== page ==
These medications are often effective at relieving back pain and can work within a very short period. However, make sure to always consult the medication label and/or ask your doctor about the best dose of these lower back pain medications for your needs.
Taking too high a dose of over-the-counter pain medications, or taking them for an extended period, can trigger side effects including:
Additionally, you may not be a candidate for over-the-counter pain relievers if you have a history of heart disease, high blood pressure, peptic ulcer disease, gastrointestinal problems, kidney disease, or liver cirrhosis.
If over-the-counter medications don’t relieve your back pain issues, your doctor may also prescribe a muscle relaxant. This type of prescription medication for back pain has proven to be effective for many patients and can help manage secondary pain, such as sore hips.
While muscle relaxants will often lessen back pain, they can cause side effects like sleepiness and dizziness. So, you should take them only when you’re done driving for the day. Ideally, you should only take muscle relaxants when you’re at home and can fully relax.
Don’t take muscle relaxants when you’re at work, have to make important decisions, cook, or complete any other tasks that require focus. Additionally, only take them when you can be sure that someone is available to care for your kids and pets.
Some patients are more sensitive than others to the effects of muscle relaxants and can’t function safely while on this particular type of back pain medication. Your physician will help determine if muscle relaxants are the right choice for you.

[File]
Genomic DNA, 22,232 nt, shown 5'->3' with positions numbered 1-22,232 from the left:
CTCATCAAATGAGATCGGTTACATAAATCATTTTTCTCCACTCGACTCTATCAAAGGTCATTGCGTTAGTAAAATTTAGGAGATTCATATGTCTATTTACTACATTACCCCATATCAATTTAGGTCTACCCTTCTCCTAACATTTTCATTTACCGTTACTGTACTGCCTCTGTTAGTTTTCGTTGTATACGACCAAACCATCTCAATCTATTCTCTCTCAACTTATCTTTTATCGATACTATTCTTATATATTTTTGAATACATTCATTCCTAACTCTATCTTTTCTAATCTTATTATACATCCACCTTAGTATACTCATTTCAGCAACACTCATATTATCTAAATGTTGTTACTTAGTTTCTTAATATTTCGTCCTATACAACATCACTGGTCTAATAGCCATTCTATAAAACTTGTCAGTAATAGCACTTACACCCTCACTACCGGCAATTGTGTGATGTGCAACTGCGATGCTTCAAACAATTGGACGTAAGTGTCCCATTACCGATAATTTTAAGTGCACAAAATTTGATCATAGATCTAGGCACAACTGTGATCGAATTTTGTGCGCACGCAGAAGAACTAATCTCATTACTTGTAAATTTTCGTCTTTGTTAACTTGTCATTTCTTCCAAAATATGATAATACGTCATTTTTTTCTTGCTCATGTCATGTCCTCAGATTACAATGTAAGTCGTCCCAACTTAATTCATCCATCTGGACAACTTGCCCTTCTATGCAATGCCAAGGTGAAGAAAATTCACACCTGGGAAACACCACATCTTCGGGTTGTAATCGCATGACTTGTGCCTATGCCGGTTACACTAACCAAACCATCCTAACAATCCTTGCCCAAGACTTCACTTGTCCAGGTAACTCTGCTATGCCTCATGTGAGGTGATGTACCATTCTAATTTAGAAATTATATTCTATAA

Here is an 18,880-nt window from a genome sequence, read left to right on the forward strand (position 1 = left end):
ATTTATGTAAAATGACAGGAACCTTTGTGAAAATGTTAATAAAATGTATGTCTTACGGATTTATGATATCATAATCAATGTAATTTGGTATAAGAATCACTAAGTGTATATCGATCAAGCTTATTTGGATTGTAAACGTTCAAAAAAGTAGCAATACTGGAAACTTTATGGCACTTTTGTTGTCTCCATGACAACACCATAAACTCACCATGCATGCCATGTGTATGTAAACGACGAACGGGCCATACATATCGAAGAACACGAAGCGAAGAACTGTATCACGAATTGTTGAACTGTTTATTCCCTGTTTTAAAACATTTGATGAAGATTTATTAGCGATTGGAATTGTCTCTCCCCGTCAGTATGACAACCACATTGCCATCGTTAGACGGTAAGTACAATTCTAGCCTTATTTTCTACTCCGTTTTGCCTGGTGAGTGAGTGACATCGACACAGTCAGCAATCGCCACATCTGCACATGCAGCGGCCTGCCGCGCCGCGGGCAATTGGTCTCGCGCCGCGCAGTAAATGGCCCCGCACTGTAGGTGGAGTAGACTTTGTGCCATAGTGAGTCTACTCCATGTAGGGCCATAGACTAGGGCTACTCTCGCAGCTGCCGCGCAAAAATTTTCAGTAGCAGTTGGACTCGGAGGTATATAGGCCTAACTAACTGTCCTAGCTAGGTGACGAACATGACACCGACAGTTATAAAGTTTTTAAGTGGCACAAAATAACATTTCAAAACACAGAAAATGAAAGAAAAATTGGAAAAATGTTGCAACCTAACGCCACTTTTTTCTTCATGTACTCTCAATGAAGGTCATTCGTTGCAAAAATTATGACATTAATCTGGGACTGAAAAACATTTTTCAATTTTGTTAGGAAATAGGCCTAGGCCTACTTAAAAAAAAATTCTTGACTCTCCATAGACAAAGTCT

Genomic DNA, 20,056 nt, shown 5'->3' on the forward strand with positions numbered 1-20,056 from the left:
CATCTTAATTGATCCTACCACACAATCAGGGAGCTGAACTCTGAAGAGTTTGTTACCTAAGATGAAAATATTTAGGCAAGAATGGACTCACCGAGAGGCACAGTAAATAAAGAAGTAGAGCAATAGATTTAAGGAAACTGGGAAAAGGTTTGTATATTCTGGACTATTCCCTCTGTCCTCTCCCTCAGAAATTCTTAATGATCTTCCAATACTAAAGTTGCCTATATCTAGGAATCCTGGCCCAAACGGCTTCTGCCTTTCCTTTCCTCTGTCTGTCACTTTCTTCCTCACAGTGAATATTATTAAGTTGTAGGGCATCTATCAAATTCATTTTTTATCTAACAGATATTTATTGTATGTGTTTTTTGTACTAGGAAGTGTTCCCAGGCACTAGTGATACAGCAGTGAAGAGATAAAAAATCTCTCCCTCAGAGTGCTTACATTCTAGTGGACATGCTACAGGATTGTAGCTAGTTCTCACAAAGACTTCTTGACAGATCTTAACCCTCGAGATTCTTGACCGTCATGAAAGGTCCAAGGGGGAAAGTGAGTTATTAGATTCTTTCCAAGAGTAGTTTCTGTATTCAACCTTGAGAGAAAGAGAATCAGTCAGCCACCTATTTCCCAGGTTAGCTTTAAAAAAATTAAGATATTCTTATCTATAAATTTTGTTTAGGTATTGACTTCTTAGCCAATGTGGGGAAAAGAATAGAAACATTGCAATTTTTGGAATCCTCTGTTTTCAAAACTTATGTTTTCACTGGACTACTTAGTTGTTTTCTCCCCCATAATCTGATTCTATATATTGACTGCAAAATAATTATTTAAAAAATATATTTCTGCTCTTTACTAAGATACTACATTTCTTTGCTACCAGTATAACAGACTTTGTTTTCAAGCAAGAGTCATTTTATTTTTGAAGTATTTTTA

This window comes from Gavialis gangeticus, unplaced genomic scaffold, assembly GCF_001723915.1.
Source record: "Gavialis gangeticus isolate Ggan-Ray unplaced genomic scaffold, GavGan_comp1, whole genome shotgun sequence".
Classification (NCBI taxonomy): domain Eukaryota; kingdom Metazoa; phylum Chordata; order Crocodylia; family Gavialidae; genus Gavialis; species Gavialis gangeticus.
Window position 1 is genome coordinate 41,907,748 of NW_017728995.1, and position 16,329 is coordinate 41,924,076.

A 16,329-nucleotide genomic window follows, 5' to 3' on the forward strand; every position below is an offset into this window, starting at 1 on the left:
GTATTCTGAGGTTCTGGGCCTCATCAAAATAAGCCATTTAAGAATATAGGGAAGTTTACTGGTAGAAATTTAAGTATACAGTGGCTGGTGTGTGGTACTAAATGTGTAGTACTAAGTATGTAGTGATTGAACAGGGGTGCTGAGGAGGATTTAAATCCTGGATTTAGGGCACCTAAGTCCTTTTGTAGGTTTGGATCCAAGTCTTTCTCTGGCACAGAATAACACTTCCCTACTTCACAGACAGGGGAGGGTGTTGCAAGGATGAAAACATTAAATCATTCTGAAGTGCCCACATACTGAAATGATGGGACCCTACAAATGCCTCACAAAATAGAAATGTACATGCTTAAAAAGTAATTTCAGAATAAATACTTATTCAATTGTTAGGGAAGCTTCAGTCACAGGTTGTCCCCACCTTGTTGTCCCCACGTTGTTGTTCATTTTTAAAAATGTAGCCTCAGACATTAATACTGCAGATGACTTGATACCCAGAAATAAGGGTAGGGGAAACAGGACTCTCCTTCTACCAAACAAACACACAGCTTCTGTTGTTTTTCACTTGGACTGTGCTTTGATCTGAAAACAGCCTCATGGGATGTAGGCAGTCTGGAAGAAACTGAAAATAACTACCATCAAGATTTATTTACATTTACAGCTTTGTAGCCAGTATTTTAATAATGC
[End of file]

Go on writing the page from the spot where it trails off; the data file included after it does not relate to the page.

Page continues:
Your doctor may also prescribe you a narcotic, such as codeine or hydrocodone, as a chronic back pain medication. These medications aren’t prescribed to everyone because they present several risks, including the risk of addiction. Your physician will likely try several other courses of treatment before resorting to narcotics for back pain.
With this in mind, narcotics should be used only for a short period and with close doctor supervision. Take these lower back pain relief medications only as prescribed and be mindful of side effects including:
Interestingly, some back pain patients experience chronic back pain relief from low doses of certain types of antidepressants. Tricyclic antidepressants such as amitriptyline, in particular, have been beneficial for some back pain patients.
While you may not feel depressed or show other signs of depression, antidepressants are among the arsenal of low back pain medication that your physician may recommend.
Side effects of antidepressants can include:
Cortisone injections are another treatment option for severe back pain. These anti-inflammatory and pain-relieving injections are delivered directly to the space around your spinal cord.
Your doctor might inject cortisone into the facet joints of your vertebrae. This can decrease inflammation in the areas causing your back pain, allowing for a fuller range of motion and greater stability. Additionally, a cortisone injection can decrease inflammation around the nerve roots, potentially providing back pain relief for up to a few months after the injection.
Unfortunately, cortisone injections don’t support the body’s healing process or accelerate recovery. In fact, if a patient receives too many of these injections, they can cause tissue damage. For this reason, physicians recommend no more than three to four cortisone injections per year.
Ultimately, the best medication for back pain relief will vary from patient to patient. So, talk to your doctor about which medications may be ideal to relieve your back pain.
Additionally, don’t hesitate to request information on possible side effects and how long you should take each type of suggested medication. It’s crucial to closely follow your physician’s instructions to relieve your back pain with over-the-counter or prescription medications.